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All Welcomed for HIV/AIDS Vaccine Research

A senior official at an international HIV/AIDS symposium in Beijing at the weekend said the government welcomes institutions from all over the world to do research in the country toward a vaccine.

Wang Yu, director of the Chinese Center for Disease Control and Prevention (China CDC), told the New Approaches to HIV Infection Management symposium that one potential vaccine has so far reached the human trials stage in China and one other is applying to proceed with them.

Though dozens of potential vaccines have been trialed in the past years, attendees said it could take another four to five years before they would know which might be developed into effective vaccines.

Robert Gallo, director of the US-based Institute of Human Virology and best known for his role in identifying HIV as the cause of AIDS, said problems involved in testing a vaccine included the virus' enormous variations and ability to mutate, and the way it integrates its genes into host cells' upon infection.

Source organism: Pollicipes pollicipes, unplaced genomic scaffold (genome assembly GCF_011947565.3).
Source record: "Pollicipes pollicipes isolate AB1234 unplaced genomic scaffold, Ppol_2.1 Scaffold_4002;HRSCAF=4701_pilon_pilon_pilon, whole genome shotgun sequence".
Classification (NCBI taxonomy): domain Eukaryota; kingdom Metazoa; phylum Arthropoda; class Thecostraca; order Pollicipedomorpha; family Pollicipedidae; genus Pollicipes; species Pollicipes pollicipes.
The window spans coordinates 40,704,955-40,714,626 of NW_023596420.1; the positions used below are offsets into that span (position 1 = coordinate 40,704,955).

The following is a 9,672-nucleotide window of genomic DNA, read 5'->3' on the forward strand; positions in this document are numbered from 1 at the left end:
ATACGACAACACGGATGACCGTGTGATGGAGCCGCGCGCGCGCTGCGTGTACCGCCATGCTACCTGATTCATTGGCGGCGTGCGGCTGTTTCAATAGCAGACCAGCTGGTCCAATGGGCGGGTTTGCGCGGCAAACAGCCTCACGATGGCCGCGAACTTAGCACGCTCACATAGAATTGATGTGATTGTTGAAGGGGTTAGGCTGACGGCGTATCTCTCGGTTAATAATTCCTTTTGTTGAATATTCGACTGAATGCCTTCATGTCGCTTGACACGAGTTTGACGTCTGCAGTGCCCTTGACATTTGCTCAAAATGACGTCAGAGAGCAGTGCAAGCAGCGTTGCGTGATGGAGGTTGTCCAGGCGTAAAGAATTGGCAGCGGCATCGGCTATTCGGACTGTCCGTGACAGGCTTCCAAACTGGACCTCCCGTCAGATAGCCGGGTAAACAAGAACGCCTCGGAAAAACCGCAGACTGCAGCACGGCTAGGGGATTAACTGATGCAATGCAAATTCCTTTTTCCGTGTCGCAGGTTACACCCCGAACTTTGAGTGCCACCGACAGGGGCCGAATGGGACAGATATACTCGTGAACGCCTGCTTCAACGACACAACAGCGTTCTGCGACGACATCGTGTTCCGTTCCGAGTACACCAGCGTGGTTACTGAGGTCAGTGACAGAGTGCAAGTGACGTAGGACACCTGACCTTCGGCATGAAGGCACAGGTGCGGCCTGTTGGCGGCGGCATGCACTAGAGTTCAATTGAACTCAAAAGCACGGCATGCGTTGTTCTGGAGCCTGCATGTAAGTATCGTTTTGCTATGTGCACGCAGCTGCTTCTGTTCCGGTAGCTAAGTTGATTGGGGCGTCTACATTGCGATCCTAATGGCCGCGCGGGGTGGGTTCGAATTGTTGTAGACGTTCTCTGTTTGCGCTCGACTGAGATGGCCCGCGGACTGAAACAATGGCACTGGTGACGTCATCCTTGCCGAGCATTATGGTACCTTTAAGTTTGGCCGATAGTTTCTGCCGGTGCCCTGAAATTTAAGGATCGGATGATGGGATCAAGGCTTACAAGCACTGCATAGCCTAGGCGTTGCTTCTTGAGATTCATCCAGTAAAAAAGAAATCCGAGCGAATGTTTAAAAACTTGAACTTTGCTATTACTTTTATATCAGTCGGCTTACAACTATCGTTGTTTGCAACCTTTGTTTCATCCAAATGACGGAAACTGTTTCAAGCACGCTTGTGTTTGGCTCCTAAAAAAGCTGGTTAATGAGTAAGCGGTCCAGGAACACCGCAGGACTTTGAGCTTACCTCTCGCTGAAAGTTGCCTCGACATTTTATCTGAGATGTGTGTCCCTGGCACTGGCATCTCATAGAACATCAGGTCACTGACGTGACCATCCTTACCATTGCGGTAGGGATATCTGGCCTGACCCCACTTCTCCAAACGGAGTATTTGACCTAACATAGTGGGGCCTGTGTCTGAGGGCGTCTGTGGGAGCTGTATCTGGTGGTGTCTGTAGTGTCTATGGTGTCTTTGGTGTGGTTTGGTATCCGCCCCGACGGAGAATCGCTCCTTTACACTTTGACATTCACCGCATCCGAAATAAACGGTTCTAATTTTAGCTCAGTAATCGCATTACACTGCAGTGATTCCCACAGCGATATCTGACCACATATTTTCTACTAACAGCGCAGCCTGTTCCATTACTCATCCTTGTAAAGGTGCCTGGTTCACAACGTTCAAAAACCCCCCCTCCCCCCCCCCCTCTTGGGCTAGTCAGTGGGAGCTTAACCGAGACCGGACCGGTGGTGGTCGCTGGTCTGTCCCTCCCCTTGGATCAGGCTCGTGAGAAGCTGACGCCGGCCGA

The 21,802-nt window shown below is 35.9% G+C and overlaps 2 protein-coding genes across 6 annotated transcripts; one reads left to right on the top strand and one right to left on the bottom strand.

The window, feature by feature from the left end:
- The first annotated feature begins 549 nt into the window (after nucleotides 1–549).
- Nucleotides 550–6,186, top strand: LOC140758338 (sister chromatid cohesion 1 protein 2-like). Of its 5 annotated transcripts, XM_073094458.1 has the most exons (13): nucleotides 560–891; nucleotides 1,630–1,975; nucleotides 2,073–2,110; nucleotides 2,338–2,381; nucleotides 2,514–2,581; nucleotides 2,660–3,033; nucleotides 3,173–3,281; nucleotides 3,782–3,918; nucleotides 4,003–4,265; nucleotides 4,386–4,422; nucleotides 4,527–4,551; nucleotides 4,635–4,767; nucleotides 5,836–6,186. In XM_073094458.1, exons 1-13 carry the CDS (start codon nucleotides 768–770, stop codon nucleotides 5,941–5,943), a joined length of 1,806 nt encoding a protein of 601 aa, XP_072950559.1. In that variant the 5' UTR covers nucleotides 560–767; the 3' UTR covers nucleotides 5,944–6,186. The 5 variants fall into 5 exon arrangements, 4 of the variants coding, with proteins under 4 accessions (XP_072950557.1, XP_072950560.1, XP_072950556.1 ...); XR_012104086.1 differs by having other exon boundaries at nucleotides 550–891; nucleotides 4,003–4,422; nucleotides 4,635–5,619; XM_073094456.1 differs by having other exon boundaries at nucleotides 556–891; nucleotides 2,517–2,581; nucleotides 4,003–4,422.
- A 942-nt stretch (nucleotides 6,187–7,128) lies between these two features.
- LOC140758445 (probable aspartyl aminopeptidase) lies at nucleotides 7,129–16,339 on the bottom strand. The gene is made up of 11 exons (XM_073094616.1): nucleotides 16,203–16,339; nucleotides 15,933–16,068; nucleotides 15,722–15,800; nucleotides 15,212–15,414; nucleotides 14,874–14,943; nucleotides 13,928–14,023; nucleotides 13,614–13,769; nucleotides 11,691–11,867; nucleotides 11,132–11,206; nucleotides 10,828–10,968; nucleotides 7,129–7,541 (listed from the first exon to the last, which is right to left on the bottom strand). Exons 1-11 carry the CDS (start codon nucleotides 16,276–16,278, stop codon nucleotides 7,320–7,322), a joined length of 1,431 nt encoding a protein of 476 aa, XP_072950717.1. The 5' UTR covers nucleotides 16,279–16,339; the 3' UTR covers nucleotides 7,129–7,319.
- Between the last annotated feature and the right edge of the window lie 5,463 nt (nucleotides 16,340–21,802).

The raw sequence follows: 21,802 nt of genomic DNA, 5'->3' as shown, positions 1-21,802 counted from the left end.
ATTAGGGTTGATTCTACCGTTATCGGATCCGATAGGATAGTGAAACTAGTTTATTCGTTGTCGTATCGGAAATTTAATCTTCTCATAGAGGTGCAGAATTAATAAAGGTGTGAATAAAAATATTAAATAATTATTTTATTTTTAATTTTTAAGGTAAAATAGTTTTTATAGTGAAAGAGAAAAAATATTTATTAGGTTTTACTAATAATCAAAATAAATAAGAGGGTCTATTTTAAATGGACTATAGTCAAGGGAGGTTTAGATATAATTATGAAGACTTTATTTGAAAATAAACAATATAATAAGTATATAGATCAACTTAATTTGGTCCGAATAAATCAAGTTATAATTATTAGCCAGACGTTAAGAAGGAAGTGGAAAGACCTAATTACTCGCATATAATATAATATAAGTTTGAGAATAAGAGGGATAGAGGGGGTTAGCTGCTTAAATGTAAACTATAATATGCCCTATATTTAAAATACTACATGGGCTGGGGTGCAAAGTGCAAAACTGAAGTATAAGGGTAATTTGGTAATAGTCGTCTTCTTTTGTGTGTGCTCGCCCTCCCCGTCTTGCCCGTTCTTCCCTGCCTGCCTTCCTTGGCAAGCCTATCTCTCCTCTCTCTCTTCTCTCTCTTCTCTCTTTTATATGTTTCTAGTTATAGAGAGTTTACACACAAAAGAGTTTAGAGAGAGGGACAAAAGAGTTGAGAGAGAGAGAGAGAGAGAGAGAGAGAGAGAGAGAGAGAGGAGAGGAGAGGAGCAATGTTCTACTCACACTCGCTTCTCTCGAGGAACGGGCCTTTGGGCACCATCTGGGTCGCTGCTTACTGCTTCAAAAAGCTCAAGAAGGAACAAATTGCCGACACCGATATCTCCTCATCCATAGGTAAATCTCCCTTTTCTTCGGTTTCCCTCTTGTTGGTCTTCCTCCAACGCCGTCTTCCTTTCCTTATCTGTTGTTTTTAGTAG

He called on all human virology institutions throughout the world to take on the task of developing possible HIV/AIDS vaccines.

The symposium was organized jointly by the France-based Fondation Mérieux, which aims to help prevent transmissible diseases worldwide, China CDC and National Institute of Health, and it began on Saturday and will run until tomorrow.

More than 150 domestic and overseas experts are attending it to discuss preventive measures against the virus, which now infects nearly 40 million people worldwide, including public education, provision of clean injecting equipment and methadone prescribing.

Hao Yang, vice-director of the Ministry of Health's Disease Control Department, told China Daily that by the end of the year 128 stations should have been established to provide free methadone to drug users to reduce transmission of HIV through sharing injecting equipment.

Meanwhile, people should be encouraged to take HIV tests, blood donors in particular, to prevent the spread of the virus through blood transfusions, said Gallo.

In China, at least 23 percent of total reported cases of HIV/AIDS involved infection from tainted blood in hospitals.

(China Daily December 5, 2005)

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